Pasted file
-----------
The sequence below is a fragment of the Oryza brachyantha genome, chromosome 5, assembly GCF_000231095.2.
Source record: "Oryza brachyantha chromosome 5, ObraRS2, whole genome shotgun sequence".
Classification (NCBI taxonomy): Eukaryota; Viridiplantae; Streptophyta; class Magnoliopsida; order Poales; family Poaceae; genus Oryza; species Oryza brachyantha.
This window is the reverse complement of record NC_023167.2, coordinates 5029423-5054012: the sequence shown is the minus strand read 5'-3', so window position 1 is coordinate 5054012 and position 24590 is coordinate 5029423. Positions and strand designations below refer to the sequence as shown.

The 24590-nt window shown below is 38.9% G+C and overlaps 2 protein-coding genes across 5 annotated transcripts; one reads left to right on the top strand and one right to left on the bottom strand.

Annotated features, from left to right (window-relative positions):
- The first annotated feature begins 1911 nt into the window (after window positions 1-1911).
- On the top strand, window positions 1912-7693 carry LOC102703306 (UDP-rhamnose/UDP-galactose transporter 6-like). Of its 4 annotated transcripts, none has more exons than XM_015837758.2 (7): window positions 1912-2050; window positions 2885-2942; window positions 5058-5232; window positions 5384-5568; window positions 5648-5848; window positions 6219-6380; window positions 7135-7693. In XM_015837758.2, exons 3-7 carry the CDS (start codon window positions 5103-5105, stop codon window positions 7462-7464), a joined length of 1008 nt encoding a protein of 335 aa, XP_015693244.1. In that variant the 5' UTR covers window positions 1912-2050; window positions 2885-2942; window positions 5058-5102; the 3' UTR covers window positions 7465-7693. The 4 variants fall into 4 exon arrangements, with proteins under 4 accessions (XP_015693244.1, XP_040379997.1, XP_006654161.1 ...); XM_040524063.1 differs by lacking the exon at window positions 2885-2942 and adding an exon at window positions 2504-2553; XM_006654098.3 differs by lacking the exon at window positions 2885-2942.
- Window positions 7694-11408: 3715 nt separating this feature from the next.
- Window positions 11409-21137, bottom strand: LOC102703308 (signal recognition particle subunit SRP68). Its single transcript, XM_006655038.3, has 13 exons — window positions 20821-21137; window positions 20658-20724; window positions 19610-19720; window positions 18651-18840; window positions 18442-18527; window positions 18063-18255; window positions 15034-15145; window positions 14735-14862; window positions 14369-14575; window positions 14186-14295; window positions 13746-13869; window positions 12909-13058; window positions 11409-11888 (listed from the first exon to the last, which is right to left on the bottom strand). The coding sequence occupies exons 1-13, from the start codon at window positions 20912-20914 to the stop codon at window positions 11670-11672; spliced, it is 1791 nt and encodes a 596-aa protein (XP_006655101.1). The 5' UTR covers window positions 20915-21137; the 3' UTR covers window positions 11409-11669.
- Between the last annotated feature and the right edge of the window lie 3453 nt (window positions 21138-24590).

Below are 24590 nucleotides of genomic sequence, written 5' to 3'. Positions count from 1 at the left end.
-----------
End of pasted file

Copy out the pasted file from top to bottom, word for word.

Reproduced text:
The sequence below is a fragment of the Oryza brachyantha genome, chromosome 5, assembly GCF_000231095.2.
Source record: "Oryza brachyantha chromosome 5, ObraRS2, whole genome shotgun sequence".
Classification (NCBI taxonomy): Eukaryota; Viridiplantae; Streptophyta; class Magnoliopsida; order Poales; family Poaceae; genus Oryza; species Oryza brachyantha.
This window is the reverse complement of record NC_023167.2, coordinates 5029423-5054012: the sequence shown is the minus strand read 5'-3', so window position 1 is coordinate 5054012 and position 24590 is coordinate 5029423. Positions and strand designations below refer to the sequence as shown.

The 24590-nt window shown below is 38.9% G+C and overlaps 2 protein-coding genes across 5 annotated transcripts; one reads left to right on the top strand and one right to left on the bottom strand.

Annotated features, from left to right (window-relative positions):
- The first annotated feature begins 1911 nt into the window (after window positions 1-1911).
- On the top strand, window positions 1912-7693 carry LOC102703306 (UDP-rhamnose/UDP-galactose transporter 6-like). Of its 4 annotated transcripts, none has more exons than XM_015837758.2 (7): window positions 1912-2050; window positions 2885-2942; window positions 5058-5232; window positions 5384-5568; window positions 5648-5848; window positions 6219-6380; window positions 7135-7693. In XM_015837758.2, exons 3-7 carry the CDS (start codon window positions 5103-5105, stop codon window positions 7462-7464), a joined length of 1008 nt encoding a protein of 335 aa, XP_015693244.1. In that variant the 5' UTR covers window positions 1912-2050; window positions 2885-2942; window positions 5058-5102; the 3' UTR covers window positions 7465-7693. The 4 variants fall into 4 exon arrangements, with proteins under 4 accessions (XP_015693244.1, XP_040379997.1, XP_006654161.1 ...); XM_040524063.1 differs by lacking the exon at window positions 2885-2942 and adding an exon at window positions 2504-2553; XM_006654098.3 differs by lacking the exon at window positions 2885-2942.
- Window positions 7694-11408: 3715 nt separating this feature from the next.
- Window positions 11409-21137, bottom strand: LOC102703308 (signal recognition particle subunit SRP68). Its single transcript, XM_006655038.3, has 13 exons — window positions 20821-21137; window positions 20658-20724; window positions 19610-19720; window positions 18651-18840; window positions 18442-18527; window positions 18063-18255; window positions 15034-15145; window positions 14735-14862; window positions 14369-14575; window positions 14186-14295; window positions 13746-13869; window positions 12909-13058; window positions 11409-11888 (listed from the first exon to the last, which is right to left on the bottom strand). The coding sequence occupies exons 1-13, from the start codon at window positions 20912-20914 to the stop codon at window positions 11670-11672; spliced, it is 1791 nt and encodes a 596-aa protein (XP_006655101.1). The 5' UTR covers window positions 20915-21137; the 3' UTR covers window positions 11409-11669.
- Between the last annotated feature and the right edge of the window lie 3453 nt (window positions 21138-24590).

Below are 24590 nucleotides of genomic sequence, written 5' to 3'. Positions count from 1 at the left end.